N.C. 6th grader dies when hit in head by baseball
He was hit by a line drive at batting practice; coaches performed CPR until paramedics arrived, but he died at the hospital
By Kate Elizabeth Queram
WILMINGTON, N.C. — A close-knit community of Wilmington baseball families was rocked Friday evening when a Roland-Grise Middle School sixth-grader died after being hit by a ball during practice at the school.
Alex Newsome, a left-handed pitcher, was throwing at batting practice when he was hit in the head by a line drive around 4 p.m. Newsome, a manager for the middle-school team, was pitching from behind a protective screen, but had leaned slightly outside the net.
Coach Michael Titzel and assistant coach Dereck Boone performed CPR until paramedics arrived. Boone was with Alex in the ambulance as paramedics rushed him to New Hanover Regional Medical Center. He died there around 9:20 p.m., according to reports.
News of the accident spread quickly among baseball players and their parents, and more than 50 people gathered at the hospital Friday with Alex's coaches and his parents, Garrick and Brandie Newsome.
“We were at the hospital last night,” said Amy Gaylord, whose son has played with Alex for years. “There are no words to describe how we felt when we learned he was gone.”
Throughout the evening and night, community members posted messages on Facebook and Twitter using the hashtag #NewsomeStrong; several dozen populated the Twitter feed by Saturday morning. A picture of Alex, posted by the cross-county rival Laney Baseball team, was retweeted 62 times.
“It was just word of mouth. It's a small community,” said Kevin Gaylord, who coached Alex for three years on the Wilmington Waves travel team. “A lot of people know each other through Winter Park Optimist, and they know Alex and think a lot of him.”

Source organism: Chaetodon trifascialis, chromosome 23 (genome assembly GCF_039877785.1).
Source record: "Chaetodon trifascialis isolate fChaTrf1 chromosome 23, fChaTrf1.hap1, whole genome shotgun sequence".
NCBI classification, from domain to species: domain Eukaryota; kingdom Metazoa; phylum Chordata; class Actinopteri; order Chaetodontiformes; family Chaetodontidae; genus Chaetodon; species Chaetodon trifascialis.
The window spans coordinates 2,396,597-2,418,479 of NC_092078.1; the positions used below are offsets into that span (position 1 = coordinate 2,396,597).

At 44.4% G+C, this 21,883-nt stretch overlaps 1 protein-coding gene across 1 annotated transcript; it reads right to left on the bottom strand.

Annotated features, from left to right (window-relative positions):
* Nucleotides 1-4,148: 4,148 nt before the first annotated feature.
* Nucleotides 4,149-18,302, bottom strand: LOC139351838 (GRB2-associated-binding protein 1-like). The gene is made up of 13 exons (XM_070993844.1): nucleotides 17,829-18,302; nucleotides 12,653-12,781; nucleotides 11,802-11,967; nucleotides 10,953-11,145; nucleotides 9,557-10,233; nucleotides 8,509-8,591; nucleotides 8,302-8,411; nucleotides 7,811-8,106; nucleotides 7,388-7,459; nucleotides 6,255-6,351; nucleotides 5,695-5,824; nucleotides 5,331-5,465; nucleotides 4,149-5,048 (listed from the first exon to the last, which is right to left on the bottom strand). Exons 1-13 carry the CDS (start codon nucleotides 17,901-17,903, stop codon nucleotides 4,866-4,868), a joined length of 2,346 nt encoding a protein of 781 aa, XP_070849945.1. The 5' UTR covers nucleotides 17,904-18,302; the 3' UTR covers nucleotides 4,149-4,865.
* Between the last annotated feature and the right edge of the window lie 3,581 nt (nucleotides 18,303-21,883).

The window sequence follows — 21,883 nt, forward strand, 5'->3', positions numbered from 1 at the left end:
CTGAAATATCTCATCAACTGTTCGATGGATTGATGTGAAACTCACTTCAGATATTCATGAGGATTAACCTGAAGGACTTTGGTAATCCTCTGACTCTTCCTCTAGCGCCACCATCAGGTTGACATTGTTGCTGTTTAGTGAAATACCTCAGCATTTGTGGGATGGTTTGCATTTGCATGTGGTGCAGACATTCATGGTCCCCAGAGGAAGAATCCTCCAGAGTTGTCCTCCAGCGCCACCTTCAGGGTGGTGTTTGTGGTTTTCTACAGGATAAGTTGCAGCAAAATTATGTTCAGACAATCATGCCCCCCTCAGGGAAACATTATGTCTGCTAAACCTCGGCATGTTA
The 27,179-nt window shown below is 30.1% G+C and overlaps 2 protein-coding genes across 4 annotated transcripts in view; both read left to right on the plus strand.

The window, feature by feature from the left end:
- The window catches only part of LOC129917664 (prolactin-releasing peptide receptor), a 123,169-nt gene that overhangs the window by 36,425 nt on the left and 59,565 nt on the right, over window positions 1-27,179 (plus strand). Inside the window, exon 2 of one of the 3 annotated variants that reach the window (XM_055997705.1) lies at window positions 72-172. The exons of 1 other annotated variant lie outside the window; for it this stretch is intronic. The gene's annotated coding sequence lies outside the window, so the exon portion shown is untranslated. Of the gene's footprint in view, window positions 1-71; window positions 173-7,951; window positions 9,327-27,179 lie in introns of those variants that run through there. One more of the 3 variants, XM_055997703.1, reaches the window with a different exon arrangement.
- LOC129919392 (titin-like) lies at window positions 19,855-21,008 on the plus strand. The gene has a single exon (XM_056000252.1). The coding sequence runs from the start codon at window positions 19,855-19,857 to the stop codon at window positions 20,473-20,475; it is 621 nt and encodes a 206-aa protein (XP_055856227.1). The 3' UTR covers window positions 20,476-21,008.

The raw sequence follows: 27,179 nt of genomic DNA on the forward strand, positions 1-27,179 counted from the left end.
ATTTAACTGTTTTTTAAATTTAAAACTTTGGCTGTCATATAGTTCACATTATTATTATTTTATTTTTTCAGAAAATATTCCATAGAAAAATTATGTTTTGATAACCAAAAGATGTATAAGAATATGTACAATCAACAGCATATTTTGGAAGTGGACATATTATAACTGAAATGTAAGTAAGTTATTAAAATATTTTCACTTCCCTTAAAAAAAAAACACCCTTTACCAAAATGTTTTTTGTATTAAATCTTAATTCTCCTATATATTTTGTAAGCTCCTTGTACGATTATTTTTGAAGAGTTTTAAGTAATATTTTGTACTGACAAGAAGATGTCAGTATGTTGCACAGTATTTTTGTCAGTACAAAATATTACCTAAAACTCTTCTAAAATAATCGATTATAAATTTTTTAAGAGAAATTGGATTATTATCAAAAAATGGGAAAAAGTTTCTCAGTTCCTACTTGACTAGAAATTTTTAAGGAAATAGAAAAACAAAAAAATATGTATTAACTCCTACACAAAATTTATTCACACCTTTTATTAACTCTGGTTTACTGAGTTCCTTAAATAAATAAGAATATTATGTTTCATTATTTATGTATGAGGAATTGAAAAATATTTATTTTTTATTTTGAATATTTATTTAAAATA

The 11-year-old played on a handful of local teams for years, most through the Winter Park league. Several years ago, he was the first pick in the 10-year-old draft, and made the All-Star team every year he was eligible, according to Mike Smith, a coach and co-commissioner with the league.
“He's a good kid. He could strike out 100 times and still come back smiling,” Smith said. “It never seemed to bother him. He just had a good time, and that's what it's about.”
He was smart, friendly and courteous, Gaylord said.
“He's just a really special kid, very intelligent, very polite, with great manners for 11-year-old, more than what you typically would see,” he said. “You just never heard a bad thing come out of his mouth. You never heard him bully anybody, talk bad or raise his voice. He was just friends with everybody.”
Multiple teams decided Saturday to cancel their games next week, including the major league at Winter Park Optimist, for which Alex played. Others, like his former travel team, had yet to make decisions on upcoming tournaments, but Gaylord said the coaches would address the matter with players either way.
“Our next tournament is the last weekend in April, and we've got to sit down with our parents and decide if we even want to play in that,” Gaylord said. “But it will come up before then. I think it's probably shaken up a lot of the kids.”
The University of North Carolina Wilmington held a moment of silence for Alex prior to a baseball game Saturday at Brooks Field. Some players at Hoggard High School approached their coach about being at the Roland-Grise field when the middle school players trek back to the diamond for the first time. Impact Church pastor Donnie King will talk about the loss during his Sunday sermon.
“Several of our students and parents are asking questions and trying to make sense of it all,” King said in an email to the Impact and Halo Sports community.
The New Hanover County school district released a statement informing parents and students that grief counseling would be available for staff members and students throughout next week.
“Staff, coaches, parents, the principal and superintendent of the district were all at the hospital after the accident to offer support to the family, classmates, teachers and friends of Alex,” the statement said. “The district also had social workers available and will continue to offer grief counseling and support for any students and staff who may need it.”
In the meantime, the local baseball community will join together to move forward, as they did at the hospital and online, Smith said.
“As an organization, we're going to get together and figure out what is the best way to go forward. Because you have to go forward,” he said. “It's just a tough, tragic thing. We will get together and take care of each other.”
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